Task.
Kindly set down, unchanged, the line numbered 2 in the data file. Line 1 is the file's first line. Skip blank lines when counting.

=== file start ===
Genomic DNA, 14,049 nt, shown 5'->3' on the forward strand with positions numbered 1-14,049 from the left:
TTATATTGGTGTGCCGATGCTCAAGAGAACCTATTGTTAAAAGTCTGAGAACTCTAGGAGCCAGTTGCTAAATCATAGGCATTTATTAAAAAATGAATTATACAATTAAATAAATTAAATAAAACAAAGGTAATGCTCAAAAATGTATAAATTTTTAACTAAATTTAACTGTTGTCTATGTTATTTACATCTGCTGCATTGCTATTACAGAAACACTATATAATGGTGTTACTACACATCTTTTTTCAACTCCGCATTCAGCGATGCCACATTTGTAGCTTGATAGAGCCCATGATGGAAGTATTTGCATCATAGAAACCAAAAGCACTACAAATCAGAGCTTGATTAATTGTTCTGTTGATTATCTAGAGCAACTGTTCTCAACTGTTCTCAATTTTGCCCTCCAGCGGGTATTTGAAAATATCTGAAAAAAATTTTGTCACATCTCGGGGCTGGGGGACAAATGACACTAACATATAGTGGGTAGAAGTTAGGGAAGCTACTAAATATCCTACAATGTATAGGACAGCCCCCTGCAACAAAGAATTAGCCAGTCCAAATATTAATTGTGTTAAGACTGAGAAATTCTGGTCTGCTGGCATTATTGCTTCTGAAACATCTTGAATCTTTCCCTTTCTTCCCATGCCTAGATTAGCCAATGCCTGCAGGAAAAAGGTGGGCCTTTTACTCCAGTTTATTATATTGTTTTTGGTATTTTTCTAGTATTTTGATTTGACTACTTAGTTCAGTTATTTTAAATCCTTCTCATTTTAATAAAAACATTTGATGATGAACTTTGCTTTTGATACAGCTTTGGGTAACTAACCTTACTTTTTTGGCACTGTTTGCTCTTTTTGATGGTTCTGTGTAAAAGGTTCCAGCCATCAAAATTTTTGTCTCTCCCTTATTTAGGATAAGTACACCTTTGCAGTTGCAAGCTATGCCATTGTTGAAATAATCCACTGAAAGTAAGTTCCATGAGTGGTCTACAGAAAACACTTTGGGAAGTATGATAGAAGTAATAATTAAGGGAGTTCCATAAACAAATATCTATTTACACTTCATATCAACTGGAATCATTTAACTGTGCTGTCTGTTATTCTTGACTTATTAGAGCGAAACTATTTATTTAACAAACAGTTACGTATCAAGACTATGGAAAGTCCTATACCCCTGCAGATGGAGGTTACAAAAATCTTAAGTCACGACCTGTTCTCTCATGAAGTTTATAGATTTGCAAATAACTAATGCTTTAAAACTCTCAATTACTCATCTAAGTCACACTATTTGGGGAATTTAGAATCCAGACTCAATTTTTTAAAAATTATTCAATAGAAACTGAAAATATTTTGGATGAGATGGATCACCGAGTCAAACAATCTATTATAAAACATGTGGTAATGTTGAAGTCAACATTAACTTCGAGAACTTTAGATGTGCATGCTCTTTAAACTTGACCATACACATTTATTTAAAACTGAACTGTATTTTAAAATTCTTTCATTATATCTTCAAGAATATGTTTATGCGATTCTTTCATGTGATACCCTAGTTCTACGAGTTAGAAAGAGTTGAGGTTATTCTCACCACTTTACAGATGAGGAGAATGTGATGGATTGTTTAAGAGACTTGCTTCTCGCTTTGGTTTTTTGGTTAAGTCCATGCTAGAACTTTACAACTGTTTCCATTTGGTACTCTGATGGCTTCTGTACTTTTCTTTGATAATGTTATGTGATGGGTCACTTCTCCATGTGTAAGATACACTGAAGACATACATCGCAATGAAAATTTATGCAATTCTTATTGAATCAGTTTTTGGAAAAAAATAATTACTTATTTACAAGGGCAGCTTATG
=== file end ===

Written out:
TTATATTGGTGTGCCGATGCTCAAGAGAACCTATTGTTAAAAGTCTGAGAACTCTAGGAGCCAGTTGCTAAATCATAGGCATTTATTAAAAAATGAATTATACAATTAAATAAATTAAATAAAACAAAGGTAATGCTCAAAAATGTATAAATTTTTAACTAAATTTAACTGTTGTCTATGTTATTTACATCTGCTGCATTGCTATTACAGAAACACTATATAATGGTGTTACTACACATCTTTTTTCAACTCCGCATTCAGCGATGCCACATTTGTAGCTTGATAGAGCCCATGATGGAAGTATTTGCATCATAGAAACCAAAAGCACTACAAATCAGAGCTTGATTAATTGTTCTGTTGATTATCTAGAGCAACTGTTCTCAACTGTTCTCAATTTTGCCCTCCAGCGGGTATTTGAAAATATCTGAAAAAAATTTTGTCACATCTCGGGGCTGGGGGACAAATGACACTAACATATAGTGGGTAGAAGTTAGGGAAGCTACTAAATATCCTACAATGTATAGGACAGCCCCCTGCAACAAAGAATTAGCCAGTCCAAATATTAATTGTGTTAAGACTGAGAAATTCTGGTCTGCTGGCATTATTGCTTCTGAAACATCTTGAATCTTTCCCTTTCTTCCCATGCCTAGATTAGCCAATGCCTGCAGGAAAAAGGTGGGCCTTTTACTCCAGTTTATTATATTGTTTTTGGTATTTTTCTAGTATTTTGATTTGACTACTTAGTTCAGTTATTTTAAATCCTTCTCATTTTAATAAAAACATTTGATGATGAACTTTGCTTTTGATACAGCTTTGGGTAACTAACCTTACTTTTTTGGCACTGTTTGCTCTTTTTGATGGTTCTGTGTAAAAGGTTCCAGCCATCAAAATTTTTGTCTCTCCCTTATTTAGGATAAGTACACCTTTGCAGTTGCAAGCTATGCCATTGTTGAAATAATCCACTGAAAGTAAGTTCCATGAGTGGTCTACAGAAAACACTTTGGGAAGTATGATAGAAGTAATAATTAAGGGAGTTCCATAAACAAATATCTATTTACACTTCATATCAACTGGAATCATTTAACTGTGCTGTCTGTTATTCTTGACTTATTAGAGCGAAACTATTTATTTAACAAACAGTTACGTATCAAGACTATGGAAAGTCCTATACCCCTGCAGATGGAGGTTACAAAAATCTTAAGTCACGACCTGTTCTCTCATGAAGTTTATAGATTTGCAAATAACTAATGCTTTAAAACTCTCAATTACTCATCTAAGTCACACTATTTGGGGAATTTAGAATCCAGACTCAATTTTTTAAAAATTATTCAATAGAAACTGAAAATATTTTGGATGAGATGGATCACCGAGTCAAACAATCTATTATAAAACATGTGGTAATGTTGAAGTCAACATTAACTTCGAGAACTTTAGATGTGCATGCTCTTTAAACTTGACCATACACATTTATTTAAAACTGAACTGTATTTTAAAATTCTTTCATTATATCTTCAAGAATATGTTTATGCGATTCTTTCATGTGATACCCTAGTTCTACGAGTTAGAAAGAGTTGAGGTTATTCTCACCACTTTACAGATGAGGAGAATGTGATGGATTGTTTAAGAGACTTGCTTCTCGCTTTGGTTTTTTGGTTAAGTCCATGCTAGAACTTTACAACTGTTTCCATTTGGTACTCTGATGGCTTCTGTACTTTTCTTTGATAATGTTATGTGATGGGTCACTTCTCCATGTGTAAGATACACTGAAGACATACATCGCAATGAAAATTTATGCAATTCTTATTGAATCAGTTTTTGGAAAAAAATAATTACTTATTTACAAGGGCAGCTTATG